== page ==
He’s the sort of “all hands on deck” defender who can be trusted to protect the guts of the ice when shifts go awry. I think he’d be a great depth addition for a contending team, including Winnipeg.

Age: 30

Contract: $775k, UFA 2024

Usage: Third pair at five-on-five, second PK unit

Production: 1 goal, 9 assists, 10 points in 58 games

Philadelphia has done well with its depth additions in recent years and has quality options like Travis Sanheim and Jamie Drysdale signed long-term. The Flyers’ multiple options on defence make me think that pending free agents like Walker or Nick Seeler should be readily available on the trade market. I also think there should be some level of buyer beware; can Walker and Seeler defend as well as their metrics suggest or are there some serious systems and coaching impacts going on in Philadelphia? Even Rasmus Ristolainen, whose numbers were awful for ages in Buffalo, is associated with great defensive metrics. Perhaps the individuals deserve credit — I’m not saying they don’t — but my view is that any acquisition from Philadelphia will depend heavily on pro scouting.

Age: 29

Contract: $2.75 million, UFA 2024

Usage: Third pair at five-on-five, second PK unit

Production: 0 goals, 4 assists, 4 points in 54 games

If Philadelphia context inflates defensive metrics, my guess is that playing Anaheim deflates them. I expect that Lyubushkin provides size and depth and struggle to see him as a top-six defenceman on the Jets. His right-handed shot could give him an advantage, perhaps, but if Winnipeg is shopping in this aisle it’s either because the Jets are looking for insulation at the very end of their roster or because their pro scouts see something in his hard-nosed game that they think translates well to the playoffs. As it stands, he gets buried in scoring chances.

Joel Edmundson 2 scaled


Joel Edmundson is a Stanley Cup champion and a Manitoba native. (Patrick Smith / Getty Images)

Age: 30

Contract: Edmundson’s cap hit is $1.75 million; Montreal retained half of his $3.5 million salary in a trade. He has a 10-team no-trade list

Usage: Second pair at five-on-five, second PK unit

Production: 1 goal, 4 assists, 5 points in 40 games

I’ve never been able to shake the idea that Winnipeg and Edmundson could be a fit. The Jets got a front-row seat to perhaps the best hockey Edmundson has ever played — pure size, strength and net-front clearance for Montreal in the Canadiens’ 2021 playoff sweep. He was also part of the Blues team that rolled Winnipeg on the way to the 2019 Stanley Cup and then took the Cup to the Keystone Centre in Brandon to honour his hometown roots.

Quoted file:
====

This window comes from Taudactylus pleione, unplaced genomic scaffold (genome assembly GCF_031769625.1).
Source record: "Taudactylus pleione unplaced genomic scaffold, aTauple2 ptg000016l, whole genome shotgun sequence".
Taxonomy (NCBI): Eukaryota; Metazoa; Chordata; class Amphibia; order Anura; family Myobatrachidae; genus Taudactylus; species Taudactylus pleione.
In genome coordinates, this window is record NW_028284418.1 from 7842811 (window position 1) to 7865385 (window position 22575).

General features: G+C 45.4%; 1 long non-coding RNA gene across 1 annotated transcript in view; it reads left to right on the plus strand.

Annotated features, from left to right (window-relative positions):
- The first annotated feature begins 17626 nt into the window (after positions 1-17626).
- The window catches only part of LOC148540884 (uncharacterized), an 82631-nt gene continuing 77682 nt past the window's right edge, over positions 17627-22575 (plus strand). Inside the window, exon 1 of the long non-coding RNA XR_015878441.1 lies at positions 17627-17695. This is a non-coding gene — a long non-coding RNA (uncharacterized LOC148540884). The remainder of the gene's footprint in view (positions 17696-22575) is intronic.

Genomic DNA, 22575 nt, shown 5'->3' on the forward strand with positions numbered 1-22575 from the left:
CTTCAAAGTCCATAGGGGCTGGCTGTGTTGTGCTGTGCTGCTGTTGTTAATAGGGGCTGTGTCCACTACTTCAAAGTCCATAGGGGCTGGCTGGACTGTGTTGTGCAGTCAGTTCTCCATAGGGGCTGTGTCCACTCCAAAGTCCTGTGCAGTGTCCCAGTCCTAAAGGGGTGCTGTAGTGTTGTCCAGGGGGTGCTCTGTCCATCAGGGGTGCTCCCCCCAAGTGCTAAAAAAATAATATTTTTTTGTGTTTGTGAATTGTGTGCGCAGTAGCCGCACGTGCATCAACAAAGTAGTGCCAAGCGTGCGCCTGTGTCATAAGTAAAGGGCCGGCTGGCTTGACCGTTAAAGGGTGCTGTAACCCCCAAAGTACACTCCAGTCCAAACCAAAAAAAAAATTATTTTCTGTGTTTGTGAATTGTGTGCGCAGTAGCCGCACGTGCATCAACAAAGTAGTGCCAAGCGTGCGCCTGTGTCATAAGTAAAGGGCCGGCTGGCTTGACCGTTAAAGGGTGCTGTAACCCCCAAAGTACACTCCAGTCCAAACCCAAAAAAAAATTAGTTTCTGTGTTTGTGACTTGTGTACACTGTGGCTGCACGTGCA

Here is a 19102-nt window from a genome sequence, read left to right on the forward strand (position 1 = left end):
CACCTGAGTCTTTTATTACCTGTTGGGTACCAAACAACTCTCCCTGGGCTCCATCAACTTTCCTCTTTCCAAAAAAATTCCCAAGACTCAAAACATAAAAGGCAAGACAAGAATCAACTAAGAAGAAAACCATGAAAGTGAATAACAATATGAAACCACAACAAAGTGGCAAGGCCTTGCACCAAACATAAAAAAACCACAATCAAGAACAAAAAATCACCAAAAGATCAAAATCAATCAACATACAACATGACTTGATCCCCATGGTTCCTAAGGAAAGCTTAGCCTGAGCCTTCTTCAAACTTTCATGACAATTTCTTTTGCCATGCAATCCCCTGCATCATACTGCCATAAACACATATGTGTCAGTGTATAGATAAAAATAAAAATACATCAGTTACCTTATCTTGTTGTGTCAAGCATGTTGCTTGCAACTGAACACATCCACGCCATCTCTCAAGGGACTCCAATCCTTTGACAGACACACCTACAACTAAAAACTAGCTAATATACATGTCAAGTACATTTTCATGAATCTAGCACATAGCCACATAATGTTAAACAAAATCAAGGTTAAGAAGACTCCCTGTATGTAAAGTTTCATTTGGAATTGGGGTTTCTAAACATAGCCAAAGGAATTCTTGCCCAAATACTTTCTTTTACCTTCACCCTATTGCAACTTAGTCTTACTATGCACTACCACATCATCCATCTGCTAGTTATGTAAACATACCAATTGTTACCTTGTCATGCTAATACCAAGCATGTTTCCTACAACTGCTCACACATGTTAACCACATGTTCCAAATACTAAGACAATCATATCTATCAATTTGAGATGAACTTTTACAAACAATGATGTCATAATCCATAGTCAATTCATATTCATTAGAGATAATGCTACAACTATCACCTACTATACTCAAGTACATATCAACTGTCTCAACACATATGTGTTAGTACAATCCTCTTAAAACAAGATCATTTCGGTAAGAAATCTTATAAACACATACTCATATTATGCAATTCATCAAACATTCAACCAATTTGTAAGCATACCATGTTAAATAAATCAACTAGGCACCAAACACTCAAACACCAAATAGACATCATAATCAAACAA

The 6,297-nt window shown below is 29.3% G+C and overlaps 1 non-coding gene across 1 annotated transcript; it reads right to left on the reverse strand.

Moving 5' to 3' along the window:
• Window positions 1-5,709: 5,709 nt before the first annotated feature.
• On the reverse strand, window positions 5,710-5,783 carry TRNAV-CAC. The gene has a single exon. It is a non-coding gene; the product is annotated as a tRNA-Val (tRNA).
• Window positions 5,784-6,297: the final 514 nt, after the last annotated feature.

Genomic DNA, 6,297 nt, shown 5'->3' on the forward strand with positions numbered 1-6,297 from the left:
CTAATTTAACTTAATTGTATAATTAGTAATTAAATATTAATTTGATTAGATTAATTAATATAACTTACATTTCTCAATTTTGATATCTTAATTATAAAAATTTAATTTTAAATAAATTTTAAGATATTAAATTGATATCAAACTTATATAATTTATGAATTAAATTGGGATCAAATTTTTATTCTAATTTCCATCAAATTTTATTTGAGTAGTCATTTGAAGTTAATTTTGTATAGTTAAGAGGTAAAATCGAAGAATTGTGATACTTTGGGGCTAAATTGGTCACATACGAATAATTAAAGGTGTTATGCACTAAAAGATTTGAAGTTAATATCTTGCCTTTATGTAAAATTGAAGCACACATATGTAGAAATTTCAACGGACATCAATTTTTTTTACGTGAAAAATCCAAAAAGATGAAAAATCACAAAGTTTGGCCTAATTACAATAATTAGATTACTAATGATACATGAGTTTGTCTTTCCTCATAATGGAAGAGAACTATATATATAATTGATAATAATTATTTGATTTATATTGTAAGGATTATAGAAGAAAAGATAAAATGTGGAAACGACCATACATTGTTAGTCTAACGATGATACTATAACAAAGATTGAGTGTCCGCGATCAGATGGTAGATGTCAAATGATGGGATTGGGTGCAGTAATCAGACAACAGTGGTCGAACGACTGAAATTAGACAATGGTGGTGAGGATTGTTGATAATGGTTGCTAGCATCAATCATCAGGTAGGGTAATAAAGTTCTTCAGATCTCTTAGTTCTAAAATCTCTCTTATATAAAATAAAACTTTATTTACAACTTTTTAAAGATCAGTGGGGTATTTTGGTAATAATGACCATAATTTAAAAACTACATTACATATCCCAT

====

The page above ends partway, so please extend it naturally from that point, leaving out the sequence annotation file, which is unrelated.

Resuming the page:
There’s so much to like about those items that it’s easy to overlook a lengthy track record of poor results and hope that a homecoming has more of an impact than it should. Ideally, he’d play the right side.

Matt Dumba, RD, Coyotes

Age: 29

Contract: $3.9 million, UFA 2024

Usage: First pair at five-on-five, first PK unit

Production: 4 goals, 5 assists, 9 points in 52 games

Isn’t this where we came in? Dumba isn’t a defensive wall and has never been one; the alarming thing is that his offensive impact has progressively diminished from his Wild days to now. He’s not the 50-point player he once was, leaning on power-play production to create an impressive value proposition for his high-event five-on-five game.

The Coyotes don’t use him on their power play — Sean Durzi gets those minutes. Dumba plays on the top pair and PK unit, fighting uphill on a team that started hot but has had a miserable second half. If he still has his wheels, I believe he could provide plenty of surplus value on a third pair, if the Jets provided him that kind of sheltering; I think he has more to give than his poor metrics and low point totals imply. I still see him as a high-event defender, creating chaos at both ends of the ice, and I’m not sure that’s the most ideal fit.

He’s getting moved — this much I’m confident in — and it seems realistic that the Jets will continue that conversation.

(Photo of Matt Dumba and Mark Scheifele: Darcy Finley / NHLI via Getty Images)